Dallinger, R., Berger, B., Gruber, C. and Sturzenbaum, S. (2000) Metallothioneins in Terrestrial Invertebrates: Structural Aspects, Biological Significance, and Implications for Their Use as Biomarkers. Cell and Molecular Biology, 46, 331-346.
 Gomot de Vaufleury, A., Coeurdassier, M., Pandard, P., Scheifler, R., Lovy, C., Crini, N. and Badot, P.M. (2006) How Terrestrial Snails Can Be Used in Risk Assessment of Soils. Environmental Toxicology and Chemistry, 25, 797-806.
 Ite, A.E., Udousoro, I.I. and Ibok, U.J. (2014) Distribution of Some Atmospheric Heavy Metals in Lichen and Moss Samples Collected from Eket and Ibeno Local Government Areas of Akwa Ibom State, Nigeria. American Journal of Environmental Protection, 2, 22-31.
 Adebayo-Tayo, B.C., Onilude, A.A. and Etuk, F.I. (2011) Studies on Microbiological, Proximate Mineral and Heavy Metal Composition of Freshwater Snails from Niger Delta Creek in Nigeria. Assumption University Journal of Technology, 14, 290-298.
 Adedeji, O.B., Adeyemo, O.K. and Oyedele, M.O. (2011) Heavy Metals in Snail and Water Samples from Alaro River in Oluyole Industrial Area of Ibadan Southwestern Nigeria. Journal of Applies Sciences in Environmental Sanitation, 6, 115-121.
 Nwoko, C.I.A., Ukiwe, L.N. and Oshoakpeme, G.S. (2014) Heavy Metals Concentrations in the Shell and Tissue of Periwinkle (Tympanotonus fuscatus) and Giant Land Snail (Achatina fulica) in Soku Community of Niger Delta, Nigeria. Journal of Advances in Chemistry, 10, 3.
 FAO/WHO (Food and Agriculture Organization/World Health Organization) (1984) List of Maximum Levels Recommended for Contaminants by the Joint FAO/WHO Codex Alimentarius Commission. Second Series. CAC/FAL, Rome, 3, 1-8.
 Chukwujindu, M.A.I., Francis, O.A., Godwin E.N. and Osa, E. (2008) Heavy Metal Content in the African Giant Snail Archachatina marginata (Swainson, 1821) (Gastropoda: Pulmonata: Achatinidae) in Southern Nigeria. Folia Malacologica, 16, 31-34.
 Neeratanaphan, L., Sudmoon, R. and Chaveerach, R. (2014) Genetic Erosion in the Freshwater Snail Filopaludina martensi Is Affected by Lead and Cadmium. Applied Ecology and Environmental Research, 12, 991-1001.
 Sivaperumal, P.S., Ankar T.V. and Viswanathan Nair, P.G. (2007) Heavy Metal Concentrations in Fish, Shellfish and Fish Products from Internal Markets of India Vis-a-Vis International Standard. Food Chemistry, 102, 612-630.
 Viard, B., Pihan, F., Promeyrat, S. and Pihan, J.C. (2004) Integrated Assessment of Heavy Metals (Pb, Zn, Cu) Highway Pollution; Bioaccumulation in Soil, Graminaceae and Land Snails. Chemosphere, 55, 1349-1359.
 Eneji, I.S., Sha’ Ato, R. and Annune, P.A. (2011) Bioaccumulationof Heavy Metals in Fish (Tilapia zilli and Clarias gariepinus) Organs from River Benue, North-Central Nigeria. Pakistan Journal of Analytical and Environmental Chemistry, 12, 25-31.
 Falusi, B.A. and Olanipekun, E.O. (2007) Bio Concentration Factors of Heavy Metals in Tropical Crab (Carcinus sp.) from River Aponwe, Ado-Ekiti, Nigeria. Journal of Applied Science and Environmental Management, 11, 51-54.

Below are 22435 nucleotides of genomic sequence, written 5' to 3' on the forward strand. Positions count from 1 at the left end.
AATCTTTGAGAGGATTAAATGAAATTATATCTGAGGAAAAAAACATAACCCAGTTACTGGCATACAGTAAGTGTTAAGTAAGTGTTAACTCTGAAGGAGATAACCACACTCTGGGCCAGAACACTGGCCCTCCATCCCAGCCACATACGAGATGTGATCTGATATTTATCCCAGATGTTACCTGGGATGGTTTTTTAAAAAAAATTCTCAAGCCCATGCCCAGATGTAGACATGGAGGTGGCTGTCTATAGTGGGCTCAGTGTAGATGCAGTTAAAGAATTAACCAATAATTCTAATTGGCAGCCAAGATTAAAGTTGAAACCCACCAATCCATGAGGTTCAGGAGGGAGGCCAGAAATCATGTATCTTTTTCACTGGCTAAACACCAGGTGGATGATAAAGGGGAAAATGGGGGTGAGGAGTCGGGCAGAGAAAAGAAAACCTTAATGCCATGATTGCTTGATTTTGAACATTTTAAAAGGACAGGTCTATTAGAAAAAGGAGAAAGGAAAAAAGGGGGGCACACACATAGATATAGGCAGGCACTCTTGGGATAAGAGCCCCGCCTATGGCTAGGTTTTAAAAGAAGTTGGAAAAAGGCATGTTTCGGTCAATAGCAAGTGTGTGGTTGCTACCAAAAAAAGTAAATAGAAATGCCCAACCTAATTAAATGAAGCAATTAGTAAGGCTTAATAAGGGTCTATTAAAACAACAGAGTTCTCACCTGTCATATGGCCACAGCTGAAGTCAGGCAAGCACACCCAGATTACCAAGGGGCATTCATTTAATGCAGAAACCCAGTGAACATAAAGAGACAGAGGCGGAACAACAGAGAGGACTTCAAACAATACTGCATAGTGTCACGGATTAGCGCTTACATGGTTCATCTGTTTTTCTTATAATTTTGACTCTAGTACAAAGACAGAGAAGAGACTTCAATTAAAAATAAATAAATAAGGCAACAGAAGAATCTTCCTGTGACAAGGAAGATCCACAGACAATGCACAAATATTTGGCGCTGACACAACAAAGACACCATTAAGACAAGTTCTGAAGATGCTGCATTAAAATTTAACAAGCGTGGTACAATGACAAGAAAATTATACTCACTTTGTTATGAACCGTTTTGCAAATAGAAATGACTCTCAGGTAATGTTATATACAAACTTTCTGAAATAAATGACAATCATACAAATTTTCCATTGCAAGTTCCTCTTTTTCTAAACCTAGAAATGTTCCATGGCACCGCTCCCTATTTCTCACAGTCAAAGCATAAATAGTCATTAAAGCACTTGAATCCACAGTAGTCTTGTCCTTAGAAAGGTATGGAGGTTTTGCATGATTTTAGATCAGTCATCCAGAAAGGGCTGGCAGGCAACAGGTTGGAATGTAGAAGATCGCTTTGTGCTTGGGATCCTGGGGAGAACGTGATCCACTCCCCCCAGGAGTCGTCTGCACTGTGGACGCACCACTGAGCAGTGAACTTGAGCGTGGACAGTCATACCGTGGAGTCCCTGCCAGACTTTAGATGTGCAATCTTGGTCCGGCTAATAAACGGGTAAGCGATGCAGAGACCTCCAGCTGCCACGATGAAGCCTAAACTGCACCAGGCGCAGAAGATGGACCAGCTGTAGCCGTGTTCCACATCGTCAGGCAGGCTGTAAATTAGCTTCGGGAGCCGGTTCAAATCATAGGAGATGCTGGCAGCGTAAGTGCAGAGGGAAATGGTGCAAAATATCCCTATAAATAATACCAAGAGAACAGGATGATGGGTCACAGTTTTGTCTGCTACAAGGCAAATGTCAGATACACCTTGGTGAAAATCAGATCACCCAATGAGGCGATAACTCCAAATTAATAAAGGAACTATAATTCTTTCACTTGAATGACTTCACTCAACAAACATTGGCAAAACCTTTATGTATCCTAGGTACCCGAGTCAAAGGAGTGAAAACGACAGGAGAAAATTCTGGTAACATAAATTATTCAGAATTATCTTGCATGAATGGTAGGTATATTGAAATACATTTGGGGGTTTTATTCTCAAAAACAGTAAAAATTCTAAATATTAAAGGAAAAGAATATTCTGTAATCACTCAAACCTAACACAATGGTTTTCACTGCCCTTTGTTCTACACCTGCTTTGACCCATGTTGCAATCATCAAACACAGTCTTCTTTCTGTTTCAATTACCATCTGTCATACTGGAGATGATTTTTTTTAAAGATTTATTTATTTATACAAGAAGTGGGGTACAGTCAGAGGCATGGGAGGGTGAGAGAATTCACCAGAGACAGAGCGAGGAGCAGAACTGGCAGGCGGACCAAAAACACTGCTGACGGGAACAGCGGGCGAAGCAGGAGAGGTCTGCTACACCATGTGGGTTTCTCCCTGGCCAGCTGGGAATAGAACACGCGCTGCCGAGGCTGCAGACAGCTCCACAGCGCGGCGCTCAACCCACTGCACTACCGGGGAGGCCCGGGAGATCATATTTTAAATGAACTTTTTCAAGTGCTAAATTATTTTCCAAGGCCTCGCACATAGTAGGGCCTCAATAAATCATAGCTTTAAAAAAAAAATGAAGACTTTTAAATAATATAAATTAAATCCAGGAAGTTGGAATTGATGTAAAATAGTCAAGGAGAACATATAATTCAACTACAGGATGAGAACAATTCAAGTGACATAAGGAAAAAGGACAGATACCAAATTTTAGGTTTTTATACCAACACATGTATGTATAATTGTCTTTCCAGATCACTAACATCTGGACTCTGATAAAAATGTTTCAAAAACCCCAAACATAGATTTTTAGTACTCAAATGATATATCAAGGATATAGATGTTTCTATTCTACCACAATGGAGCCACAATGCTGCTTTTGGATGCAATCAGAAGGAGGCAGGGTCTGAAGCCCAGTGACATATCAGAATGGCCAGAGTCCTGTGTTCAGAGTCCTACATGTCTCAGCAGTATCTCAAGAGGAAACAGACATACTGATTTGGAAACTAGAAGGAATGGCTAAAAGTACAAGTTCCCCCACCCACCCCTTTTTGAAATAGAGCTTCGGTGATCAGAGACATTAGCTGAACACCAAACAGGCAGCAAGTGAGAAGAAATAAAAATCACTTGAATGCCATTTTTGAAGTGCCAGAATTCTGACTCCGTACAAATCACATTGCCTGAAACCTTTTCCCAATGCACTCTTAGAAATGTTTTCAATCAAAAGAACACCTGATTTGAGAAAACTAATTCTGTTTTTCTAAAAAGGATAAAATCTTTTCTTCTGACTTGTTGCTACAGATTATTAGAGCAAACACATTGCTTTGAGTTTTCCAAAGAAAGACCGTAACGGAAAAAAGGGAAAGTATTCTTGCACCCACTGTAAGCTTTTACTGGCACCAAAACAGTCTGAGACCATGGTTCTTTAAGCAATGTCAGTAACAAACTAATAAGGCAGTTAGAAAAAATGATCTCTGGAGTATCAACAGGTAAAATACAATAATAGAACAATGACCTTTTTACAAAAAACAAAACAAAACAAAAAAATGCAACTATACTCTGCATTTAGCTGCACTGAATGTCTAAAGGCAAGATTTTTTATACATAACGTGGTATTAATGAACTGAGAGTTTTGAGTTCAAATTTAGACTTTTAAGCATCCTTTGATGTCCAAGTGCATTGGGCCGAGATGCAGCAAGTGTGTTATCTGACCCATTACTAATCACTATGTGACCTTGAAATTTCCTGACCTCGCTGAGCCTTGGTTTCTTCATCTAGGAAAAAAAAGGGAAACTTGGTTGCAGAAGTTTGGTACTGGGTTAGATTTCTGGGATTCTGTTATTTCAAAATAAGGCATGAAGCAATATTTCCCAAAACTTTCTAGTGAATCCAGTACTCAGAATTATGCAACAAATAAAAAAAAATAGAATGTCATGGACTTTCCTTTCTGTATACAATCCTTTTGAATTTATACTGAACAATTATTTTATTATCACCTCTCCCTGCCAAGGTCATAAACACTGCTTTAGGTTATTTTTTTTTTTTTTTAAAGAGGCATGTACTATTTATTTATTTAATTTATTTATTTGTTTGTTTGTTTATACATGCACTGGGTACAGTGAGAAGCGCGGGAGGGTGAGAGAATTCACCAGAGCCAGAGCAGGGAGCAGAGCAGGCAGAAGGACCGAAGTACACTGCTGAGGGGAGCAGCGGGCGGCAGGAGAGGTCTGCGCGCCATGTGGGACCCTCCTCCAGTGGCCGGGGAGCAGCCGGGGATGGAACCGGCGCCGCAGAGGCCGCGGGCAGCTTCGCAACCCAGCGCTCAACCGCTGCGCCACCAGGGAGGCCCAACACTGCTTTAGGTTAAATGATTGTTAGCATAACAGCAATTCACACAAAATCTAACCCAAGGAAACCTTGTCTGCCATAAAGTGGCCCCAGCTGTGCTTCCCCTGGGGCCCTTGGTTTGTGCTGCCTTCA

Agusa, T., Kunito, T., Yasunaga, G., Iwata, H., Subramanian, A., Ismail, A. and Tanabe, A. (2005) Concentrations of Trace Elements in Marine ﬁsh and Its Risk Assessment in Malaysia. Marine Pollution Bulletin, 51, 896-911.
 ATSDR (Agency for Toxic Substance and Disease Registry) (2012) Toxicological Profile for Cadmium (Public Health Statement). US Department of Health and Human Services, Public Health Services, Centers for Disease Control, Atlanta, 1-10.
 Duran, A., Tuzen, M. and Soylak, M. (2008) Trace Element Levels in Some Dried Fruit Samples from Turkey. International Journal of Food Sciences and Nutrition, 59, 581-589.
 Piansiri, P. and Pachanee, B. (2008) Comparative Toxicity of Mercury and Cadmium to the Juvenile Freshwater Snail (Filopaludina martensi martensi). Science Asia, 34, 367-37.
 Ekpo, K.E., Asia, I.O., Amago, K.O. and Jegede, D.A. (2008) Determination of Lead, Cadmium and Mercury in Surrounding Water and Organs of Some Species of Fish from Ikpoba River in Benin City, Nigeria. International Journal of Physical Sciences, 3, 289-292.
 Aboho, S.Y., Anhwange, B.A. and Ber, G.A. (2009) Screening of Achatina achatina and Pila ovata for Trace Metals in Makurdi Metropolis. Pakistan Journal of Nutrition, 8, 1170-1171.
 Altu, G. and Nihal, G. (2002) Determination of the Levels of Indicator Bacteria, Salmonella spp. and Heavy Metals in Sea Snails (Rapana venosa) from the Northern Marmara Sea, Turkey. Turkish Journal of Fisheries and Aquatic Sciences, 2, 141-144.
 Adrian, T.W. and Nadezhda, G. (2009) Investigation upon the Edible Snail’s Potential as Source of Selenium for Human Health and Nutrition Observing Its Food Chemical Contaminant Risk Factor with Heavy Metals. Bulletin of University of Agricultural Sciences and Veterinary Medicine, 66, 495.
 Olabanji, I.O. and Oluyemi, E.A. (2014) Preliminary Assessment of Heavy Metal Pollution of Opa Reservoir, Ile-Ife, Southwest Nigeria Using Mormyrus rume and Tilapia zillii. Ife Journal of Science, 16, 1-8.